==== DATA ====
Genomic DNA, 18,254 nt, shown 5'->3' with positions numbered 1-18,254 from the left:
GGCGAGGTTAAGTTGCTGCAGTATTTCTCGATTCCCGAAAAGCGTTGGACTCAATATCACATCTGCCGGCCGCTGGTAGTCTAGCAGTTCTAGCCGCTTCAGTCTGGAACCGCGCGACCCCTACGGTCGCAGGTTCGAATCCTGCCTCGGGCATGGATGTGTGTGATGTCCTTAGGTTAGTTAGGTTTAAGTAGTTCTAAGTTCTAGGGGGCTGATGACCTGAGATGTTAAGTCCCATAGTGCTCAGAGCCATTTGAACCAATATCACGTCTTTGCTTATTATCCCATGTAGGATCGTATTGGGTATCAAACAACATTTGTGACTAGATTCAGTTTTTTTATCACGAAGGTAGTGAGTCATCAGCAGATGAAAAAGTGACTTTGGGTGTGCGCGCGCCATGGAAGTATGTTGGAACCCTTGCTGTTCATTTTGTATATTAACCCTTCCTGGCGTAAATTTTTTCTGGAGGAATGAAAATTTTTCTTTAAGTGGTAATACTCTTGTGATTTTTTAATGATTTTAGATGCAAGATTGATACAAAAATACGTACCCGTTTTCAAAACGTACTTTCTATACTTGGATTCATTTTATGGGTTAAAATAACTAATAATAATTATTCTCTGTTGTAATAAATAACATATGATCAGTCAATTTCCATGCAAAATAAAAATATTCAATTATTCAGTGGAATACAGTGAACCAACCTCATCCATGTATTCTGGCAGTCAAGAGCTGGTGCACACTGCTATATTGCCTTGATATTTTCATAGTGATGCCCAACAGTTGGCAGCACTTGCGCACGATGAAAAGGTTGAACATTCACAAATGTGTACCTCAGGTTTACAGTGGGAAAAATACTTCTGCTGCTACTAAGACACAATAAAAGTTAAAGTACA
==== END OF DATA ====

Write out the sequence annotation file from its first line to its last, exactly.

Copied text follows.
Genomic DNA, 18,254 nt, shown 5'->3' with positions numbered 1-18,254 from the left:
GGCGAGGTTAAGTTGCTGCAGTATTTCTCGATTCCCGAAAAGCGTTGGACTCAATATCACATCTGCCGGCCGCTGGTAGTCTAGCAGTTCTAGCCGCTTCAGTCTGGAACCGCGCGACCCCTACGGTCGCAGGTTCGAATCCTGCCTCGGGCATGGATGTGTGTGATGTCCTTAGGTTAGTTAGGTTTAAGTAGTTCTAAGTTCTAGGGGGCTGATGACCTGAGATGTTAAGTCCCATAGTGCTCAGAGCCATTTGAACCAATATCACGTCTTTGCTTATTATCCCATGTAGGATCGTATTGGGTATCAAACAACATTTGTGACTAGATTCAGTTTTTTTATCACGAAGGTAGTGAGTCATCAGCAGATGAAAAAGTGACTTTGGGTGTGCGCGCGCCATGGAAGTATGTTGGAACCCTTGCTGTTCATTTTGTATATTAACCCTTCCTGGCGTAAATTTTTTCTGGAGGAATGAAAATTTTTCTTTAAGTGGTAATACTCTTGTGATTTTTTAATGATTTTAGATGCAAGATTGATACAAAAATACGTACCCGTTTTCAAAACGTACTTTCTATACTTGGATTCATTTTATGGGTTAAAATAACTAATAATAATTATTCTCTGTTGTAATAAATAACATATGATCAGTCAATTTCCATGCAAAATAAAAATATTCAATTATTCAGTGGAATACAGTGAACCAACCTCATCCATGTATTCTGGCAGTCAAGAGCTGGTGCACACTGCTATATTGCCTTGATATTTTCATAGTGATGCCCAACAGTTGGCAGCACTTGCGCACGATGAAAAGGTTGAACATTCACAAATGTGTACCTCAGGTTTACAGTGGGAAAAATACTTCTGCTGCTACTAAGACACAATAAAAGTTAAAGTACA